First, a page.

Important Things to Know for Summer Safety in North Texas

With summer heat in full swing, here are some important reminders to keep you and your family safe

Picture of the sun

It is that time of year -- the extended forecast shows sunshine and heat with what seems like no end in sight. 

The sun and heat can be dangerous and, at times, deadly. Heat is the number one cause of weather-related deaths. According to a National Weather Service report, in a 10-year period, more people lost their lives from heat than any other type of weather disaster.

Source: NOAA

Heat deaths are preventable.

Make sure if you are outside or work outside that you take frequent breaks in the shade or air conditioning. Check on people who do not have air conditioning. Drink plenty of water to keep hydrated. Drink water even if you don’t feel thirsty. Dress in light-colored, loose fitted clothes.

Know the symptoms of heat exhaustion: Heavy sweating; cool, clammy skin; fast weak pulse; nausea or vomiting; muscle cramps; tiredness; dizziness; fainting, or headache. 

What to do: Move to a cool place; loosen your clothes; put cool, damp cloths on the body; and sip water. Get medical help if you are throwing up or if your symptoms last longer than one hour. 

Know the symptoms of heatstroke: Body temperature over 103 degrees, redness to your skin, fast and strong pulse, dizziness, headache, nausea, confusion, losing conscience (passing out). If these symptoms are present call 911 right away. Try to lower the person's body temperature with a cool damp towel or a cool bath. Do not give the person anything to drink. 

Never leave children or pets in a car! Even with the windows cracked, the inside of a car can become deadly in just a matter of minutes. On a 90 degree day, it only takes 10 minutes for the internal temperature of your car to reach 109 degrees. Within 30 minutes, the internal temperature can exceed 125 degrees. On a 100 degree day, the internal temperature can reach 143 degrees in an hour.

The sun can also be dangerous. According to the Skin Cancer Foundation, one in five people will develop some type of skin cancer by the age of 70. Having five or more sunburns doubles your risk for getting melanoma.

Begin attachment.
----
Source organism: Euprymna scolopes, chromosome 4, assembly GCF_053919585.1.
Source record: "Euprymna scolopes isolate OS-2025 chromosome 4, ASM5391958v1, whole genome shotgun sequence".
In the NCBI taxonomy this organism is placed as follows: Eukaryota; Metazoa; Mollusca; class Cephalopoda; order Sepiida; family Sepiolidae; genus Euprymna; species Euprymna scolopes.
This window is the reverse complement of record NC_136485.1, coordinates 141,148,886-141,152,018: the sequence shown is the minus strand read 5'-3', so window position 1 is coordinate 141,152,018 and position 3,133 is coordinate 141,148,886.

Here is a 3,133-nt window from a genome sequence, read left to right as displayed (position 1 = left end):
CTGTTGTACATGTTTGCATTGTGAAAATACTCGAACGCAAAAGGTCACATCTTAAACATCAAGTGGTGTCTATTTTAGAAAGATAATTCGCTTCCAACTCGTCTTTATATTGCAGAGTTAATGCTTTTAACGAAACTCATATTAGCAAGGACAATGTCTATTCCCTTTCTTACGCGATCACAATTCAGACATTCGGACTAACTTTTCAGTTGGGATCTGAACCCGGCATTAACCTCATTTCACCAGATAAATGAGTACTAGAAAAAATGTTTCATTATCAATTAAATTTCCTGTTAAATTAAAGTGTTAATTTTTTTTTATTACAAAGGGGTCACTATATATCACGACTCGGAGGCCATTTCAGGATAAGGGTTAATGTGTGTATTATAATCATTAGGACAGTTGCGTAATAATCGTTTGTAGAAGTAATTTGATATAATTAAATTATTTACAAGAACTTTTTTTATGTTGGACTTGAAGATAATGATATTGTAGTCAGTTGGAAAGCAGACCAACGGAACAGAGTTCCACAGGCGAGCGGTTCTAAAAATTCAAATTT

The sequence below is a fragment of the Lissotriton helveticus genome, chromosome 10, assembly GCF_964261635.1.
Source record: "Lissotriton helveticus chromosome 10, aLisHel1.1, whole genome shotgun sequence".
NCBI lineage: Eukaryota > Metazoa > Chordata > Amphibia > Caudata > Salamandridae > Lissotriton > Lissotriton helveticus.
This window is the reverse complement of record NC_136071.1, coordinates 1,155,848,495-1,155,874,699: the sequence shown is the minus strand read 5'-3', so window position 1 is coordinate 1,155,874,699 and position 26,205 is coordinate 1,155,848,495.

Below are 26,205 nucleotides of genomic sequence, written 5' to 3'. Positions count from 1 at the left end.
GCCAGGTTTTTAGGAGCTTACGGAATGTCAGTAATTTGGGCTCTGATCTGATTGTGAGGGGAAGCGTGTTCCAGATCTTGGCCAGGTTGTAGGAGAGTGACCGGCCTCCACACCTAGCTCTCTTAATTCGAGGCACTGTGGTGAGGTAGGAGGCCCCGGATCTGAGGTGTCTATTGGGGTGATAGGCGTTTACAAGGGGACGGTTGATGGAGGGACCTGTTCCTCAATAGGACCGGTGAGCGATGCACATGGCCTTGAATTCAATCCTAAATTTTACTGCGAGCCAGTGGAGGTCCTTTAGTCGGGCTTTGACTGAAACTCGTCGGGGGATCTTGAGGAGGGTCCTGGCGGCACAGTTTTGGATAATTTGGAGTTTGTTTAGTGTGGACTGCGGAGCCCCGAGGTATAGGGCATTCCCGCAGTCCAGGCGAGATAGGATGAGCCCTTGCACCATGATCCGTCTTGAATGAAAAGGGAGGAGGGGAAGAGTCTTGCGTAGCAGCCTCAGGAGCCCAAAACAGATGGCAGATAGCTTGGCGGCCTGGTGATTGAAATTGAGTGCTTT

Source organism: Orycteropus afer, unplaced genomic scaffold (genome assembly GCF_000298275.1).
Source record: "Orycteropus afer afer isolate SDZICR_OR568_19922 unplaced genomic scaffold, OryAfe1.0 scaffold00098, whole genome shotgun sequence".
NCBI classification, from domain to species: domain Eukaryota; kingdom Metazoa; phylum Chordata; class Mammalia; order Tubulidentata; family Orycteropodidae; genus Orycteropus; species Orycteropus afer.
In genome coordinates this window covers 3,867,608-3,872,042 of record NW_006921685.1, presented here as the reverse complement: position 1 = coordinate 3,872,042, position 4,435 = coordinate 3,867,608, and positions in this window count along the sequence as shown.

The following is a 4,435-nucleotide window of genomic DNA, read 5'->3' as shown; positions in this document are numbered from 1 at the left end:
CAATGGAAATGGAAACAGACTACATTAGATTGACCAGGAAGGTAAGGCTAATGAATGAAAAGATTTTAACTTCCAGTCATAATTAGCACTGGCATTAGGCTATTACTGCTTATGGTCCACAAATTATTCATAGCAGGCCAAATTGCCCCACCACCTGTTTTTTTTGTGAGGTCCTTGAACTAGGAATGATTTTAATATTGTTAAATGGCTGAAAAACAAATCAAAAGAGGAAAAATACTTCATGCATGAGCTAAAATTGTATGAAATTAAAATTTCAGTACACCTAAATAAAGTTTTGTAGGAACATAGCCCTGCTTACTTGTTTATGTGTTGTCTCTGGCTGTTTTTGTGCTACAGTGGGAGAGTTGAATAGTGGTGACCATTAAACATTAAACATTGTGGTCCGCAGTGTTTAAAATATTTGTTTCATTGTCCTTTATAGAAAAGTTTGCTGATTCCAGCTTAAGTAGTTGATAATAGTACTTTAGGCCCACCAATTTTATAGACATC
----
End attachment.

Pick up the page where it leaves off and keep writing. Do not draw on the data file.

The UV Index is included in our daily forecasts. A value of 8 or higher means very high exposure. A person not protected could experience a burn in as little as 15- 25 minutes. Avoid being in the sun between 10 a.m. and 4 p.m. when the UV rays are most intense. The CDC recommends if you are outside, make sure you are wearing a sunscreen with an SPF of 15 or higher and reapply every two hours.

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Being in the sun unprotected can also prematurely age you. Allison Tohlen, Lead Medical Aesthetician at Eleven Wellness in Dallas, recommends a wide-brimmed hat (a baseball hat does not have enough coverage for the sides of your face) and applying an antioxidant before your sunscreen. Tohlen also recommends after a day in the sun to cleanse with cool water and apply a face mask with a hyaluronic base. The sun can also dry out your skin. 

Keep a close eye on kids at the pool and make sure they don’t have access to areas of water without an adult.

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Children should get 100% of your attention. According to the U.S. Centers for Disease Control and Prevention, one in five people who die from drowning are children 14 years old or younger. Most drownings occur in home swimming pools. Drowning is one of the top causes of death among children one to four years old.

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